I’ve contended for years, that a perfect cappuccino is something that I’ll only experience one out of every five times I order one.  This album is that perfect cappuccino that exists only in my dreams, and it somehow is as perfect in those four rogue orders as the one you felt stood alone in perfection.  There’s something about a record that has so much diversity in it’s approach, that it feels timeless alongside felling futuristic.  The opening track, “Gorilla Mash” has one of the best hook laced guitar samples I’ve ever heard that’s played underneath opening shout outs.  It’s simple, yet complex, and it’s the perfect way to gauge the flow of the rest of the album.  The next track, “Light Years Away” rolls in as smooth as a pick up line and almost immediately drops rhymes that are coupled with a cut beat and a horn sample that have the vibe of NYC all over the track.  That slides into the ultra funky and clap based beat of “Let’s Go.”  The continuous vibe of some kind of Parliament trippiness is only exemplified by the prowess of MF DOOM.  It’s so hook heavy and simplistic that if someone said that it was crafted by Danger Mouse, you’d believe them.  The simplicity and sheer force doesn’t stop when it grooves into the fourth track, “Changes.”  The backing vocals that are utilized as a form of instrument are pure genius, while the use of slower rhyme flow is something that feels like Q Tip would put his name on.


By the time you’ve reached the ninth track, “It Live On,”  you should have already had your mind blown,  The fact that the track features Count Bass D is not what you notice.  The fact that the groove has trippy bursts of theremin throughout, that you quickly realize that no one has done this type of stuff before; and very few have since.  The tenth track, “So Much” uses the style of Lil Sci with accurate precision, while duo vocals make the background up peppered with cut synths.  It’s just a little insane, just a little crazy, that all this creativity is happening in the same song.  The way that the next song, “Buzz Around Town” rolls in with scat-like beats and snaps, adds a completely different element to what’s already an insanely creative album.  And as soon as it gets going….it’s over.  However, on the twelfth song, “They Don’t Know,” you get more and more diversity.  There are piano runs and jazz drums that keep the rhythm flowing atop the lyricism of the duo match with those of Stacy Epps.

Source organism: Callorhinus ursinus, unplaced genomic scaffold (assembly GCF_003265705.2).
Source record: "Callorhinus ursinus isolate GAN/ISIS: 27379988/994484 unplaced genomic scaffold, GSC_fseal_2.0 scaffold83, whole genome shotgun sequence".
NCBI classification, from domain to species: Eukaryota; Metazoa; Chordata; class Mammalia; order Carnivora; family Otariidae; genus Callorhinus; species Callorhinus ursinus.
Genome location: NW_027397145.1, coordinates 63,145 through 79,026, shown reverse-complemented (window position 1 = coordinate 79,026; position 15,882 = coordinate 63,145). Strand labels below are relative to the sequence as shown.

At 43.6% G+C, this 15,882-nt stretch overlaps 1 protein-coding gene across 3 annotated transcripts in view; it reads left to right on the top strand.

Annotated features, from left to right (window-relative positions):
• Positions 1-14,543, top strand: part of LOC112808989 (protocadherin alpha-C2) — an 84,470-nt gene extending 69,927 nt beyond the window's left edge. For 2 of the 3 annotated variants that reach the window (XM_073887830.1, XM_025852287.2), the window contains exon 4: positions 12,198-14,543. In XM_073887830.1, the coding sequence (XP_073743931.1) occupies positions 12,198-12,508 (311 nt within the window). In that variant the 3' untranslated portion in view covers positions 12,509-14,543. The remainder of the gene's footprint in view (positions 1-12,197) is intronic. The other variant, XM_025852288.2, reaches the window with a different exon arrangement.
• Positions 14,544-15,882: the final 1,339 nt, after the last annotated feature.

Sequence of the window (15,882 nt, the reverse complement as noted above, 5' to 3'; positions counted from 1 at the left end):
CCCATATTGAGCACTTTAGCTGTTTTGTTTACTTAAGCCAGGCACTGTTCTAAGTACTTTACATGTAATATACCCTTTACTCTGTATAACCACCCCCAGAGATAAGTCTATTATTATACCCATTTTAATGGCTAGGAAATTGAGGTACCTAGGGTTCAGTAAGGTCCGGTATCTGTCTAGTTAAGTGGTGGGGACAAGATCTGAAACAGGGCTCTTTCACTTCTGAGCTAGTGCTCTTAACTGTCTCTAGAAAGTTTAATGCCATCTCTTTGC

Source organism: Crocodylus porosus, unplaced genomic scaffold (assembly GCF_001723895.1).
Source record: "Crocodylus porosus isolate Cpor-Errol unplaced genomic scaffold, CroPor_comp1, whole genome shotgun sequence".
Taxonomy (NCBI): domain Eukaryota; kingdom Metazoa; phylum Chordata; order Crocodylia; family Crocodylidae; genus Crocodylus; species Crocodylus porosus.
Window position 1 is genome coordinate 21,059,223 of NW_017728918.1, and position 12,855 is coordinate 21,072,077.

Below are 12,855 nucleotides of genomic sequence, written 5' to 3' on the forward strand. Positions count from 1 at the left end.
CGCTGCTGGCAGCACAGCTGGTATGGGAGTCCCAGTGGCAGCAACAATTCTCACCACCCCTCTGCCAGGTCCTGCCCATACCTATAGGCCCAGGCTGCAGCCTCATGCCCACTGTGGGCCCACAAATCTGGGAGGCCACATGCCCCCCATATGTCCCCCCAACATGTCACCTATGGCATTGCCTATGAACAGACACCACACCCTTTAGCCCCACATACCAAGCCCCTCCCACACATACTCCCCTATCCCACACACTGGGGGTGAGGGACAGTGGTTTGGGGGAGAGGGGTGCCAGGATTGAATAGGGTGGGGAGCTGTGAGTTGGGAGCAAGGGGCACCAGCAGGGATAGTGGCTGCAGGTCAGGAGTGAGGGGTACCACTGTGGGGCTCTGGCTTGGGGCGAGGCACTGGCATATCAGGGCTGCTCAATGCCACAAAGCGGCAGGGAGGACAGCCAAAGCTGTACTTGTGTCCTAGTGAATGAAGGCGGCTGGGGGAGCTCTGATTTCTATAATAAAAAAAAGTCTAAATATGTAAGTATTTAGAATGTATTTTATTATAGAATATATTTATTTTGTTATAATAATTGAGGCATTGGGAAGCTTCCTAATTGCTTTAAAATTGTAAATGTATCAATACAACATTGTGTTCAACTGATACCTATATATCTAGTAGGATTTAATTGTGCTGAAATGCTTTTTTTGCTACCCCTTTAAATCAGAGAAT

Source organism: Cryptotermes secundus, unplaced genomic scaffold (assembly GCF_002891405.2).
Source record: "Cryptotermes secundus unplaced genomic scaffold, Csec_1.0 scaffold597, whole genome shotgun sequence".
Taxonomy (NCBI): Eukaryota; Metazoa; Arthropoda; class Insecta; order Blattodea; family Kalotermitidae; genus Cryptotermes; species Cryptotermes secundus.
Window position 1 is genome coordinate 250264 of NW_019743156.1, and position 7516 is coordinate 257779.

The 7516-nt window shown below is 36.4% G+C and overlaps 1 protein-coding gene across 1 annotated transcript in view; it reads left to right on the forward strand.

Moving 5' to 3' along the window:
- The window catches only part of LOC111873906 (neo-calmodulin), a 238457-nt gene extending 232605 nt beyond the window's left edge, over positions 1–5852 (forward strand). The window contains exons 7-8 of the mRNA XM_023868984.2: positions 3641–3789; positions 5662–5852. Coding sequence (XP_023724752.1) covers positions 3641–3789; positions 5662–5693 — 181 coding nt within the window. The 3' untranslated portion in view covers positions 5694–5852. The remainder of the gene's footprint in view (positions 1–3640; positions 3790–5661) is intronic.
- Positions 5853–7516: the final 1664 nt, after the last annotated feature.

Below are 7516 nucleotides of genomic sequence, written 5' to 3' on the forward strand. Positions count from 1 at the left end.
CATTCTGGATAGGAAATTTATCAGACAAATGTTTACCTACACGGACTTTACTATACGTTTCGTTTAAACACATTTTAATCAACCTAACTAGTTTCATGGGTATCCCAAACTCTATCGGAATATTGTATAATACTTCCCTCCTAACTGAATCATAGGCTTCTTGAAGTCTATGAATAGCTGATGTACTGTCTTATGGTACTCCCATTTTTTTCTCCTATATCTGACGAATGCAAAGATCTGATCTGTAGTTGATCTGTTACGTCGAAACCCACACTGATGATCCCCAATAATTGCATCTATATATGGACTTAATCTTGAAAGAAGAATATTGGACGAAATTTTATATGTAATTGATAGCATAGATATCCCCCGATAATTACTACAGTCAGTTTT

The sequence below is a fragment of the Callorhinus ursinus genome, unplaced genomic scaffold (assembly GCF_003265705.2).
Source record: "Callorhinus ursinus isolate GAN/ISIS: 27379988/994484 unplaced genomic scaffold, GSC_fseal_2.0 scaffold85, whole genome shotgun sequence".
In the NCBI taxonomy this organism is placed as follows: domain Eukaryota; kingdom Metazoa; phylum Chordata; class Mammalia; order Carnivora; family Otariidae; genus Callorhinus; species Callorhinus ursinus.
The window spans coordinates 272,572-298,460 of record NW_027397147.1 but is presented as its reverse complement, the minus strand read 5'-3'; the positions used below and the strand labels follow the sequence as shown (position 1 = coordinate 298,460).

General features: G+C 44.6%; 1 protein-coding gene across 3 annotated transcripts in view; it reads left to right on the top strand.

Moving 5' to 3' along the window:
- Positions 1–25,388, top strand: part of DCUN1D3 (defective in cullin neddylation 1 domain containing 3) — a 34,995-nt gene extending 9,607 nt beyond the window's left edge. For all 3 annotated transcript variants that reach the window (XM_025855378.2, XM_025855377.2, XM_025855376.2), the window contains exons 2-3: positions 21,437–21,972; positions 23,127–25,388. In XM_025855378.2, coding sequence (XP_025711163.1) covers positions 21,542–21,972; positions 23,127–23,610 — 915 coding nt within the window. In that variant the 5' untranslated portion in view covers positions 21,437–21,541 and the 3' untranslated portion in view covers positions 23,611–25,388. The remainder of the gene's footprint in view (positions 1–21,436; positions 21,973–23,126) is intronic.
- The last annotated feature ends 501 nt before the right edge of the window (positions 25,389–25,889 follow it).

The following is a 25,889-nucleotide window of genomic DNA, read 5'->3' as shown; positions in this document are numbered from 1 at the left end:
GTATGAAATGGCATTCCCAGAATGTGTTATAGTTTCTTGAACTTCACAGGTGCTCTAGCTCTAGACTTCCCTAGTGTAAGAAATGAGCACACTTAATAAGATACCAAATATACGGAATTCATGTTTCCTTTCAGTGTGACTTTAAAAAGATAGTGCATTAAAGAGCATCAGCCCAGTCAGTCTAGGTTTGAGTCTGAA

If for some reason you felt like I couldn’t tell you more, there’s literally a jazz song with “It Ain’t Dead,” a distorted vocal opening on the stellar “Beast From Da East,” and South American vibes on the Tom Ze sounding, “Viberian Sun.”  There’s so much happening on this release, that by the time you reach the simplistic approach of “Stiff Robots and Drunken Horses,” you at least hear where Kanye got the idea for his “Runaway” opening.  The smooth R&B flow of “Solo” that features Deborah Jordan, just adds to the complexities of the album, and showcases how deep these guys got on this album.  By the final track, the almost Kool & The Gang sounding “1 2 C” complete with Ian Curtis auto tuned vocals; you’ve hopefully realized that these guys have melded the beauty of everything before them, with a simplistic and easy approach that leaves you with the idea that you have to hear the album again and again.


There are so many things that occur on this record, so many things that hadn’t existed before alongside utilizations of instruments and style that you almost never hear nowadays.  In a mix of Digable Planets meets A Tribe Called Quest, if the album was overseen by Sly Stone; you can’t walk away without jamming almost every song over and over.  There are times where you think of J Dilla, but in the end, it’s still pretty original and definitely something to jam at high levels.  It’s a shame that no one in town picked up this album when it was released, because it shies away from the “dirty South” vibe our city’s hip hop has become known for.  The simplistic nature of diverse sounds on this album make it a must own release, which can still be purchased here.  In a perfect world, the next time someone drops something as great as “Craft of the Lost Art,” hopefully someone in Houston will give it the praise it deserves.